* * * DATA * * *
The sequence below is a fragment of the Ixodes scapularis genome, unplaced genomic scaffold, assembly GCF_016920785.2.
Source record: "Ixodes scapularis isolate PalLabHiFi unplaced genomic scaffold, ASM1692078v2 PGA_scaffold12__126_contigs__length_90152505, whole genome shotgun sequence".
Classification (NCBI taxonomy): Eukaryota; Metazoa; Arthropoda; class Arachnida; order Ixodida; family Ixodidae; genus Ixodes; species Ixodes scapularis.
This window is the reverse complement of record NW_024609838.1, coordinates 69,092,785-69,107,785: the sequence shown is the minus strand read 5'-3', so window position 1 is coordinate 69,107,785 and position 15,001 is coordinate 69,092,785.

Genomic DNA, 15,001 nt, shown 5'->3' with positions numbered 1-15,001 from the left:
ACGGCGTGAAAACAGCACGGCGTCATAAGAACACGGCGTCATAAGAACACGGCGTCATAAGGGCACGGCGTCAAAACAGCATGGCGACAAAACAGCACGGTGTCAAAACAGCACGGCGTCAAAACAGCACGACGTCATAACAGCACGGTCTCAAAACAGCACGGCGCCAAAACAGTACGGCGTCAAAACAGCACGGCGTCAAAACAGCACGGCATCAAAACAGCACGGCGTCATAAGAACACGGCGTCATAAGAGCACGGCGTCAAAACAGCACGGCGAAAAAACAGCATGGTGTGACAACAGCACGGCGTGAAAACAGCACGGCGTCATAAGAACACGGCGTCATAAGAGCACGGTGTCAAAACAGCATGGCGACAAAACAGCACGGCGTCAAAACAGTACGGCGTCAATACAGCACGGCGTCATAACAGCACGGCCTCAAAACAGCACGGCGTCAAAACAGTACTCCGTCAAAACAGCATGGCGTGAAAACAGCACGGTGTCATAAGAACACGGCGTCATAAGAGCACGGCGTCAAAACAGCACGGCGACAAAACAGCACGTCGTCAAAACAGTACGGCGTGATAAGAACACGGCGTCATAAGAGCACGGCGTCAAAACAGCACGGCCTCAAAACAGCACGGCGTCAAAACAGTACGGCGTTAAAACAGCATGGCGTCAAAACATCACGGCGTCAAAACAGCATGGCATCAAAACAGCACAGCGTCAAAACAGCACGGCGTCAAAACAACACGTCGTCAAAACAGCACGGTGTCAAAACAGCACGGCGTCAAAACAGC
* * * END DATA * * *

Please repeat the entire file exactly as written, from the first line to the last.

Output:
The sequence below is a fragment of the Ixodes scapularis genome, unplaced genomic scaffold, assembly GCF_016920785.2.
Source record: "Ixodes scapularis isolate PalLabHiFi unplaced genomic scaffold, ASM1692078v2 PGA_scaffold12__126_contigs__length_90152505, whole genome shotgun sequence".
Classification (NCBI taxonomy): Eukaryota; Metazoa; Arthropoda; class Arachnida; order Ixodida; family Ixodidae; genus Ixodes; species Ixodes scapularis.
This window is the reverse complement of record NW_024609838.1, coordinates 69,092,785-69,107,785: the sequence shown is the minus strand read 5'-3', so window position 1 is coordinate 69,107,785 and position 15,001 is coordinate 69,092,785.

Genomic DNA, 15,001 nt, shown 5'->3' with positions numbered 1-15,001 from the left:
ACGGCGTGAAAACAGCACGGCGTCATAAGAACACGGCGTCATAAGAACACGGCGTCATAAGGGCACGGCGTCAAAACAGCATGGCGACAAAACAGCACGGTGTCAAAACAGCACGGCGTCAAAACAGCACGACGTCATAACAGCACGGTCTCAAAACAGCACGGCGCCAAAACAGTACGGCGTCAAAACAGCACGGCGTCAAAACAGCACGGCATCAAAACAGCACGGCGTCATAAGAACACGGCGTCATAAGAGCACGGCGTCAAAACAGCACGGCGAAAAAACAGCATGGTGTGACAACAGCACGGCGTGAAAACAGCACGGCGTCATAAGAACACGGCGTCATAAGAGCACGGTGTCAAAACAGCATGGCGACAAAACAGCACGGCGTCAAAACAGTACGGCGTCAATACAGCACGGCGTCATAACAGCACGGCCTCAAAACAGCACGGCGTCAAAACAGTACTCCGTCAAAACAGCATGGCGTGAAAACAGCACGGTGTCATAAGAACACGGCGTCATAAGAGCACGGCGTCAAAACAGCACGGCGACAAAACAGCACGTCGTCAAAACAGTACGGCGTGATAAGAACACGGCGTCATAAGAGCACGGCGTCAAAACAGCACGGCCTCAAAACAGCACGGCGTCAAAACAGTACGGCGTTAAAACAGCATGGCGTCAAAACATCACGGCGTCAAAACAGCATGGCATCAAAACAGCACAGCGTCAAAACAGCACGGCGTCAAAACAACACGTCGTCAAAACAGCACGGTGTCAAAACAGCACGGCGTCAAAACAGC